When shopping for SaaS, you’re choosing a partner in innovation. So, the future direction of a product is maybe an even more important consideration than the current feature set. And while LessAccounting can surely replicate Xero’s features, can Xero replicate LessAccounting’s customer-centricity? They both offer 30 day free trials, so I’m going to try both and make a decision in a month. And who knows, at $180 for QuickBooks Pro I may decide shrinkwrapped software is the more sensible way to go this time around (but, that doesn’t mean I have to like it 😉 ).

Update: Wow! This is starting to freak me out. I write these things to capture the distillation of the things I see out on the interwebs that I like and dislike, mostly for my personal benefit in thinking about my own business. I don’t do so really anticipating to hear back from the companies about whom I’m writing, but I guess I’ll just have to get used to this whole blogging thing 😉 .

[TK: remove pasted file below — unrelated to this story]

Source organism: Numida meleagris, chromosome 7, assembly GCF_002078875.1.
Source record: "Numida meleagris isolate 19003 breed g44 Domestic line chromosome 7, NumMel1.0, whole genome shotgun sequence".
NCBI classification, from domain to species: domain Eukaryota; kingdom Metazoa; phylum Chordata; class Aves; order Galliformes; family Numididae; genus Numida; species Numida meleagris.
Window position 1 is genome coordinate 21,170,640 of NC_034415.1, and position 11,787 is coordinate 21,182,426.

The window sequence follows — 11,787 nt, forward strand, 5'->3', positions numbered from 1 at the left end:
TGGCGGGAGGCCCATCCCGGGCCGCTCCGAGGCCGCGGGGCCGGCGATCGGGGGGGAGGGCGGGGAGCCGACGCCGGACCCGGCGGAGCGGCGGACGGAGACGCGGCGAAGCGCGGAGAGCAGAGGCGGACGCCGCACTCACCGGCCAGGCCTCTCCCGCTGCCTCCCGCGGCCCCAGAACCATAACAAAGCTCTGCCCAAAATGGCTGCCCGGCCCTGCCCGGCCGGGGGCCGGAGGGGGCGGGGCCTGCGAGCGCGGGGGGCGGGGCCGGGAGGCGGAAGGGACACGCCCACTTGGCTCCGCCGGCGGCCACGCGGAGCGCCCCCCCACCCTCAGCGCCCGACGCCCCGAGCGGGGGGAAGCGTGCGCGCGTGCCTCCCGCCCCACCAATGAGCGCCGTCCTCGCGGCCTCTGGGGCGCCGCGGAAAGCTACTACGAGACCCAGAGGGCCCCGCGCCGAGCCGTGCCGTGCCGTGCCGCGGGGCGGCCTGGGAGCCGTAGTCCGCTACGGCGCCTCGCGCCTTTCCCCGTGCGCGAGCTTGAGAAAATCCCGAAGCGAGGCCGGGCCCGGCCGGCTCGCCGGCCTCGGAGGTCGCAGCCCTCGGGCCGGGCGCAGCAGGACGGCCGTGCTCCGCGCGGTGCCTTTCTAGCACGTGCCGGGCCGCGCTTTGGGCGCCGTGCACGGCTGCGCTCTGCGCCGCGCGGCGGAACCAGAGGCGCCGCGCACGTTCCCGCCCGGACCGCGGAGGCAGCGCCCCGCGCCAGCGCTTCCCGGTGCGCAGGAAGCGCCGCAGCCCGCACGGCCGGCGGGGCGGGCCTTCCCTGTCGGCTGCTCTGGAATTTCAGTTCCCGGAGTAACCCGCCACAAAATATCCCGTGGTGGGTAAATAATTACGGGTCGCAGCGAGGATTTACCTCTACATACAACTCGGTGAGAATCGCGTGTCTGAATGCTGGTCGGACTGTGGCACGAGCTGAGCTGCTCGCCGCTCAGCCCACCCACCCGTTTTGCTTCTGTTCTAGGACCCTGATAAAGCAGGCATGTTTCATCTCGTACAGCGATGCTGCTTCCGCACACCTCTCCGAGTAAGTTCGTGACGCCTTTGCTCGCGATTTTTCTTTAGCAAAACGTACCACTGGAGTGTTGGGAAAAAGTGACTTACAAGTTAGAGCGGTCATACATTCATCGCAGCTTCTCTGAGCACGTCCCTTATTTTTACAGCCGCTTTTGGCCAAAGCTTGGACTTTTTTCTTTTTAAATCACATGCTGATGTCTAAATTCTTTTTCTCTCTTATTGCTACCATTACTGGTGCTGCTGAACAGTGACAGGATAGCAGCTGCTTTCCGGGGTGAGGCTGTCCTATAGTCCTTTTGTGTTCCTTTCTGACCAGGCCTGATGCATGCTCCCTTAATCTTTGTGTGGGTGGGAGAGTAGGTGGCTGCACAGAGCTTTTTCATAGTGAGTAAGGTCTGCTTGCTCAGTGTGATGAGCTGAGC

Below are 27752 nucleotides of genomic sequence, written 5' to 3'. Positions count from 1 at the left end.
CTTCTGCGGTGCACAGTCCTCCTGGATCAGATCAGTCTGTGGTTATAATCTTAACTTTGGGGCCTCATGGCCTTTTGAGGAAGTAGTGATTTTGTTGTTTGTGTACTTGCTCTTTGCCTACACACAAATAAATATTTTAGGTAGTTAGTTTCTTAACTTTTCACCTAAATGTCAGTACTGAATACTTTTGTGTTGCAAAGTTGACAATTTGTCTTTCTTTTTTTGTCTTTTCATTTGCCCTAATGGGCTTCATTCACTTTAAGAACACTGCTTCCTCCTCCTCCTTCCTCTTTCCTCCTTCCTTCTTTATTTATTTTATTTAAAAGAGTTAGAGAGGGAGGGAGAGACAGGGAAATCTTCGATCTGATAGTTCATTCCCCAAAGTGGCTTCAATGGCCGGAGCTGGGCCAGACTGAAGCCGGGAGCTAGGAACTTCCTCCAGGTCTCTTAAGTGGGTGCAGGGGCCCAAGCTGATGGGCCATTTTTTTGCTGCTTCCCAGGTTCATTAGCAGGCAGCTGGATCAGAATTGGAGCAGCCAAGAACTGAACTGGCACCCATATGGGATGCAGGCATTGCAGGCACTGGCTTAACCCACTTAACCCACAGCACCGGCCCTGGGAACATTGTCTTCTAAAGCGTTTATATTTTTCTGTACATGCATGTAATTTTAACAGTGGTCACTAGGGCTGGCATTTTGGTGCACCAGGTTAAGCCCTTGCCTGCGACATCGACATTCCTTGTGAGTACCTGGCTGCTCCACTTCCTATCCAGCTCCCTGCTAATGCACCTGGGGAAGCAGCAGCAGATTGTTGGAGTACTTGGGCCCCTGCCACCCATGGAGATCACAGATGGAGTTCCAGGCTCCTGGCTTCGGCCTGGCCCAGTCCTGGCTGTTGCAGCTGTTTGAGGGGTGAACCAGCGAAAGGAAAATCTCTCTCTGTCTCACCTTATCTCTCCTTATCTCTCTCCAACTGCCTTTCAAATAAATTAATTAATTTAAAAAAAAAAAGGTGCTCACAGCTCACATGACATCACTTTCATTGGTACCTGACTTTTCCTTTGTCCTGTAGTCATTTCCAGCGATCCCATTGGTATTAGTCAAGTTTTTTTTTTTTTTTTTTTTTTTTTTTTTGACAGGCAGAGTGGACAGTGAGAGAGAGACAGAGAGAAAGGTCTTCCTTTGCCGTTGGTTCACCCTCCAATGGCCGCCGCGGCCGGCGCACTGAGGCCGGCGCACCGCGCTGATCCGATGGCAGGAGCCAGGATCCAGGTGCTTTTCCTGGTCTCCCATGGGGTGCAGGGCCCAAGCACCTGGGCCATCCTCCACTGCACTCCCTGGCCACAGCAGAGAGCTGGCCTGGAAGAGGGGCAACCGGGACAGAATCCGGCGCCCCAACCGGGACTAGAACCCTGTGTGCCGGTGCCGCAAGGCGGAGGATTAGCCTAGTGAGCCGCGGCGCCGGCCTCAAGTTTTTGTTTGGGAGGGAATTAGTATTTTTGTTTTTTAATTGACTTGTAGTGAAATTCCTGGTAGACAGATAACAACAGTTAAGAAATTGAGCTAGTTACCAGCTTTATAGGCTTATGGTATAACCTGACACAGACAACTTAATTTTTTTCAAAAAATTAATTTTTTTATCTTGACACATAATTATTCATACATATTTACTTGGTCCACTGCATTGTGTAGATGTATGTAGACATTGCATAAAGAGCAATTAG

Thanks to Phillip from Xero and Allan from LessAccounting for your responses in the comments and for engaging in the conversation. Phillip corrected me that Xero does have a Twitter account, which I updated in situ above.

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A Twitter Marketing Success Story

A couple of days ago, I wrote a post on my company blog about Twitter from a marketer’s perspective (I think it’s pretty good, so go read it when you’re done here 🙂 ). This post is about my experience with Twitter on the other side of the aisle — not just as a consumer, but as a *target* of marketers (in a good way).

Last night I was trying out iPlotz, a new online tool for doing product design. I own a license for the desktop version of Balsamiq Mockups, a competing product. But, iPlotz had a couple key features Balsamiq didn’t. So, I was really bummed when iPlotz changed the limits for free trials without warning (the day before I had created 7 wireframes in my iPlotz account, and now it was telling me the limit was 5). Since I was sitting at my desk at home and had no one to bitch to, I bitched to Twitter: